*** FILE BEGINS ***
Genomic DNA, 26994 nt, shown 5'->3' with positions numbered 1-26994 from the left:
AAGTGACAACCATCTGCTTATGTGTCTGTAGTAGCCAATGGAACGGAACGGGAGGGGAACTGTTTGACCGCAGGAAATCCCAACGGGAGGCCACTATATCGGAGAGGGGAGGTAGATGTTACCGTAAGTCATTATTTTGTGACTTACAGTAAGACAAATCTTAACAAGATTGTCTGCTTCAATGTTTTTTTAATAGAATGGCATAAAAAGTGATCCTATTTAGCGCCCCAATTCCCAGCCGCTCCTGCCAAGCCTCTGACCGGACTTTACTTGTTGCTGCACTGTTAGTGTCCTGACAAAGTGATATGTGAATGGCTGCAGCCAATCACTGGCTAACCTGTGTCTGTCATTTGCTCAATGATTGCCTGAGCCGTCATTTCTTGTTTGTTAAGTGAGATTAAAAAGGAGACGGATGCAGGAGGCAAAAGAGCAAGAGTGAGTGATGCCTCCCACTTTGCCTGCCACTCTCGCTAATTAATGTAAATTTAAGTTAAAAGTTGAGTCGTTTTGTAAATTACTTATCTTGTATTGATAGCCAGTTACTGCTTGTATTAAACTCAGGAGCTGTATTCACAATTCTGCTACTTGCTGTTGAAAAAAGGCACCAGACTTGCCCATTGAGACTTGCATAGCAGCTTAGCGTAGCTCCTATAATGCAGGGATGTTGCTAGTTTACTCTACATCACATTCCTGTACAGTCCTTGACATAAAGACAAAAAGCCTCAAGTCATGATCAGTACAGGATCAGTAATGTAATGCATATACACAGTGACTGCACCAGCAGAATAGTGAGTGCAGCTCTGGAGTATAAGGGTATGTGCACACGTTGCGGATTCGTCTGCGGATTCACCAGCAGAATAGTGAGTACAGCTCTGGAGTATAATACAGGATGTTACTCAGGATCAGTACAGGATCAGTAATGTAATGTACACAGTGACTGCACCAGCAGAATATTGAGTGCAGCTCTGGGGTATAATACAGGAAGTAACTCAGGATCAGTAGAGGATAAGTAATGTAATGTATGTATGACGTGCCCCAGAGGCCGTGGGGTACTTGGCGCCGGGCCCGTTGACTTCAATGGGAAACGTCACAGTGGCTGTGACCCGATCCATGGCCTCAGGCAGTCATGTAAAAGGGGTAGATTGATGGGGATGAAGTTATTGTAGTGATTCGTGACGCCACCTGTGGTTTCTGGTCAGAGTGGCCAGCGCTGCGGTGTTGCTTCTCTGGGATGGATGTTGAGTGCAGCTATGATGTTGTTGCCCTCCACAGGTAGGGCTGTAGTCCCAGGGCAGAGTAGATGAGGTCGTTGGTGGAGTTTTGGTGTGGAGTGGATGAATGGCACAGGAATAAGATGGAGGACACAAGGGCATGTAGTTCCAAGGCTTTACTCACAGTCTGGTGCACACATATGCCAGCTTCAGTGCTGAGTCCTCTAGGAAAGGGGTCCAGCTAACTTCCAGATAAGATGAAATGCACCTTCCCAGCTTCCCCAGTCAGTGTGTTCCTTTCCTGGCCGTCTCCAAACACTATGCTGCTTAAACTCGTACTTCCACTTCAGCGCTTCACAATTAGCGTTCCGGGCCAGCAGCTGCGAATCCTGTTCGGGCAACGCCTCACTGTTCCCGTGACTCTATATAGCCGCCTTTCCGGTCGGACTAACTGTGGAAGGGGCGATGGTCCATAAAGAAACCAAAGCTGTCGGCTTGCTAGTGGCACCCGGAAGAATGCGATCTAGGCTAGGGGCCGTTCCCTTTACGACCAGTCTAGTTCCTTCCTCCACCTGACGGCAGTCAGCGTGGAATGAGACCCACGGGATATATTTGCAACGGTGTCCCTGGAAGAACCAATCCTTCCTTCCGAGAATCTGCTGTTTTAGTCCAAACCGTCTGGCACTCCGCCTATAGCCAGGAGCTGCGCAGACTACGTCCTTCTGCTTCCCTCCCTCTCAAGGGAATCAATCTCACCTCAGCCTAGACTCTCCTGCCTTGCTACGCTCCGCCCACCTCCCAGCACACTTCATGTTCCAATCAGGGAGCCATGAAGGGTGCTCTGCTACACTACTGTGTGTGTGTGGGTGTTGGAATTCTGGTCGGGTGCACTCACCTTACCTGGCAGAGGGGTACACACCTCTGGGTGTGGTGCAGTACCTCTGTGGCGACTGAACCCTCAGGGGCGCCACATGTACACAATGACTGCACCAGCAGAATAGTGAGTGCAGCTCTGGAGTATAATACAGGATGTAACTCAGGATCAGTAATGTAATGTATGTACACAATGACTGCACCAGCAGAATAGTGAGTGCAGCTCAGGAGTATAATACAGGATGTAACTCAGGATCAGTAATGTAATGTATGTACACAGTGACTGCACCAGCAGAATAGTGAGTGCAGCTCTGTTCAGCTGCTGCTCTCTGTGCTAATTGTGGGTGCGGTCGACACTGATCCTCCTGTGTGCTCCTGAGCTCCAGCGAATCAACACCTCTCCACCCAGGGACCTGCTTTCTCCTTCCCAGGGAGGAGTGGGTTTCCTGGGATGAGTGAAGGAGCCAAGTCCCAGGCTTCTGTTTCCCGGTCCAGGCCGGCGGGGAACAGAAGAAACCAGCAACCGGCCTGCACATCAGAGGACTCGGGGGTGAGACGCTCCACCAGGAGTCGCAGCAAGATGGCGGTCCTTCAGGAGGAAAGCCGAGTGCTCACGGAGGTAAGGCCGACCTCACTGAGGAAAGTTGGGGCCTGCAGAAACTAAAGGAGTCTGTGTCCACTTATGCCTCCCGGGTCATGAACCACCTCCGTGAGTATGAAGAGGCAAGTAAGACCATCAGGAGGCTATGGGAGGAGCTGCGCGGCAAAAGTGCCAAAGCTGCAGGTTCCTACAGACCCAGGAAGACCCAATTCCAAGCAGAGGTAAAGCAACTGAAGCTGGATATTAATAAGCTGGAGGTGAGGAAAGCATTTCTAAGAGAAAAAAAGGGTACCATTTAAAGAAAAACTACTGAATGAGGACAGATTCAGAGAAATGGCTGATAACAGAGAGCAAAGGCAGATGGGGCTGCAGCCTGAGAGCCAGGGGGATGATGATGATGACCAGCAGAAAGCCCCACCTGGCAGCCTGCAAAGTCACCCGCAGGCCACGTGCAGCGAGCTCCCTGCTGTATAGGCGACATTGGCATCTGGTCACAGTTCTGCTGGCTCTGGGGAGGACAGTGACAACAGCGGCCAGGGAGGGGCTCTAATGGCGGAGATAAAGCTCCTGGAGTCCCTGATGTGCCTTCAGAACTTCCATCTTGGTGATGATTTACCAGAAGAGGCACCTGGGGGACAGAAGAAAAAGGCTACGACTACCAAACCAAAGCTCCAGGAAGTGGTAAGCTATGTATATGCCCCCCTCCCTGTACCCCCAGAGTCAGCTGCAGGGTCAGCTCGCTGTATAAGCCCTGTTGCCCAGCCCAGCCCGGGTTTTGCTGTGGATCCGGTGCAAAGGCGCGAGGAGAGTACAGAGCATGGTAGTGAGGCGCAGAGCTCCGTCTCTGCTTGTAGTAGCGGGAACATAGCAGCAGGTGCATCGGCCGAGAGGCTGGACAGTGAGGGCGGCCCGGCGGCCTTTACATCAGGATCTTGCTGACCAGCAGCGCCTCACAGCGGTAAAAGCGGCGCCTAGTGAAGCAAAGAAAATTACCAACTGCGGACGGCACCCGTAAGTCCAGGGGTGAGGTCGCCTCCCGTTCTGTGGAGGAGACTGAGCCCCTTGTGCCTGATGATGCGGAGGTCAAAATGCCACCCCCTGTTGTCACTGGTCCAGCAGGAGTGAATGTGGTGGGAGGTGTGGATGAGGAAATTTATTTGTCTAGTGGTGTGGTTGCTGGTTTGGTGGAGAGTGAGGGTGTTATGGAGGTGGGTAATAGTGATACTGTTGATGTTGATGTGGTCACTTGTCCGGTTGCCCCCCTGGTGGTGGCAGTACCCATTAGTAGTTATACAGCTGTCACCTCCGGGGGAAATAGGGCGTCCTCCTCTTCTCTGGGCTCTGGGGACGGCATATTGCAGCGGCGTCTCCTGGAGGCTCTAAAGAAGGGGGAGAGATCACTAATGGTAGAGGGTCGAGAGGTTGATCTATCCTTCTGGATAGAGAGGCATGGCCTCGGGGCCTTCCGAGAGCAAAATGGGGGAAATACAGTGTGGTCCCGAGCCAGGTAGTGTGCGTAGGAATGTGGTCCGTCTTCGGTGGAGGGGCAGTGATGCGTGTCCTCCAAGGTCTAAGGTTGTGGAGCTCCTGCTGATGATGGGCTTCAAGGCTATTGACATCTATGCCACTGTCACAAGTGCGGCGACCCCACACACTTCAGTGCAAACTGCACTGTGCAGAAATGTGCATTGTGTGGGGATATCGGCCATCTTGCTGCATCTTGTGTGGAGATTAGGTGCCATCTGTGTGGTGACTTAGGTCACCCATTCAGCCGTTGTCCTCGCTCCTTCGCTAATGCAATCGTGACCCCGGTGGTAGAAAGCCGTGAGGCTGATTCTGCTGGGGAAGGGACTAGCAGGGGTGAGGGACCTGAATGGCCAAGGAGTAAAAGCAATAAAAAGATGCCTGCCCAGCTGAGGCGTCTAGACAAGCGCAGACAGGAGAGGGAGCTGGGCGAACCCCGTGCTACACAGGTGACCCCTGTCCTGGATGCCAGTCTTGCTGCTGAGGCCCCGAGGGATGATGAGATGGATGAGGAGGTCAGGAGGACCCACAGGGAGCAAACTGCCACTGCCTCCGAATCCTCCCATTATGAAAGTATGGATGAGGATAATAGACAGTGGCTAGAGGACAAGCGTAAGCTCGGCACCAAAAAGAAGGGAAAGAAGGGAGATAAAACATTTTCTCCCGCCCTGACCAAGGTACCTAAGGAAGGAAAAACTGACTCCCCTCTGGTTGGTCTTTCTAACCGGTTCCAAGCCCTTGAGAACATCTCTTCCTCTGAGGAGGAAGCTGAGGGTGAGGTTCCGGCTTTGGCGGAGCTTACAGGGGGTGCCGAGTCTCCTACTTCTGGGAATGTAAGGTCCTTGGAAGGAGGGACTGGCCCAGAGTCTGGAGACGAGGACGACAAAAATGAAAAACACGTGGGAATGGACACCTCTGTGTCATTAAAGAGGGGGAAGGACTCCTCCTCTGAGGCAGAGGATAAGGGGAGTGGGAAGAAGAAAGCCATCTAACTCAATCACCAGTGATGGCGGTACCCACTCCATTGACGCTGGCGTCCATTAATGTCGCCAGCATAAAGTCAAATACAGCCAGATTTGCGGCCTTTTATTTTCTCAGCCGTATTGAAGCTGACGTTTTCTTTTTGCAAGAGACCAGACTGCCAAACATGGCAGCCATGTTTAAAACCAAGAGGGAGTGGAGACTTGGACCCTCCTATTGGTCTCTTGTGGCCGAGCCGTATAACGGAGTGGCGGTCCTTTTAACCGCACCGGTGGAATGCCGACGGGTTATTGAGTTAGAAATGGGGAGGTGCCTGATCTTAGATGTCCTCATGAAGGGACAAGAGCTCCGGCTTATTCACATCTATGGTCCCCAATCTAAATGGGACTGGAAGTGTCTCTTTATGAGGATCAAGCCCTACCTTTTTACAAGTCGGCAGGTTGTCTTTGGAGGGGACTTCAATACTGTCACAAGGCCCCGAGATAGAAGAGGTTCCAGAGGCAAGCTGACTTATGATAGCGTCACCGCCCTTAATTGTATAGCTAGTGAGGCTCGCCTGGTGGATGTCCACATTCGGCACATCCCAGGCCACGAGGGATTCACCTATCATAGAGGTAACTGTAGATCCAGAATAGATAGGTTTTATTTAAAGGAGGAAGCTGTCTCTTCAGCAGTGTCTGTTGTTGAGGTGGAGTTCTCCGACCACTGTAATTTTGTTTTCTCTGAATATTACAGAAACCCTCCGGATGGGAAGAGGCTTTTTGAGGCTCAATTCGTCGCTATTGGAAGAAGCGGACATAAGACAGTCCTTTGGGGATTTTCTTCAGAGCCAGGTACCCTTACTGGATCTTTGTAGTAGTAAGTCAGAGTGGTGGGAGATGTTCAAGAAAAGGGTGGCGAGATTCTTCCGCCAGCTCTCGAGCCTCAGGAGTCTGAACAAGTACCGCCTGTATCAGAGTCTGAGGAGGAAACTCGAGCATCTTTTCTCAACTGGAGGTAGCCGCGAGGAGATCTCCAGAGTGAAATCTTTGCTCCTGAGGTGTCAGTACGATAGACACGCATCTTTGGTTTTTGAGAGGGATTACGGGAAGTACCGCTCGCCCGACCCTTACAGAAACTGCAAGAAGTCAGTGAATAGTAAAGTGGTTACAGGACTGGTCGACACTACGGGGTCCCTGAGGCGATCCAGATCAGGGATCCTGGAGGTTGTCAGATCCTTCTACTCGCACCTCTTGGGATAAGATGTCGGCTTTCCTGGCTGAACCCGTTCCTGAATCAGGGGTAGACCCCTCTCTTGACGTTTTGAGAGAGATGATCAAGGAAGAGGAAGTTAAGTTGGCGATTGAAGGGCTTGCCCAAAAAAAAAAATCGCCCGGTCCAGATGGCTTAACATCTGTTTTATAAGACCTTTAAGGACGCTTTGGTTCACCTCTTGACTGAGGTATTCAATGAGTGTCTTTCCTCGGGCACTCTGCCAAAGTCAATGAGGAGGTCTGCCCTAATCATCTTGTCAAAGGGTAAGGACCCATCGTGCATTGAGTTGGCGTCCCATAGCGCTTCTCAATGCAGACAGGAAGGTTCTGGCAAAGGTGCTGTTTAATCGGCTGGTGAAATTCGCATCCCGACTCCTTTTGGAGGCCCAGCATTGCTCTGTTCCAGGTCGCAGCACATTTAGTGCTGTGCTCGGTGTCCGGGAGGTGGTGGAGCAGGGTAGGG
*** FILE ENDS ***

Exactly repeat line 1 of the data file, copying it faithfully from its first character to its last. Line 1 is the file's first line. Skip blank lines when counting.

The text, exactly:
Genomic DNA, 26994 nt, shown 5'->3' with positions numbered 1-26994 from the left: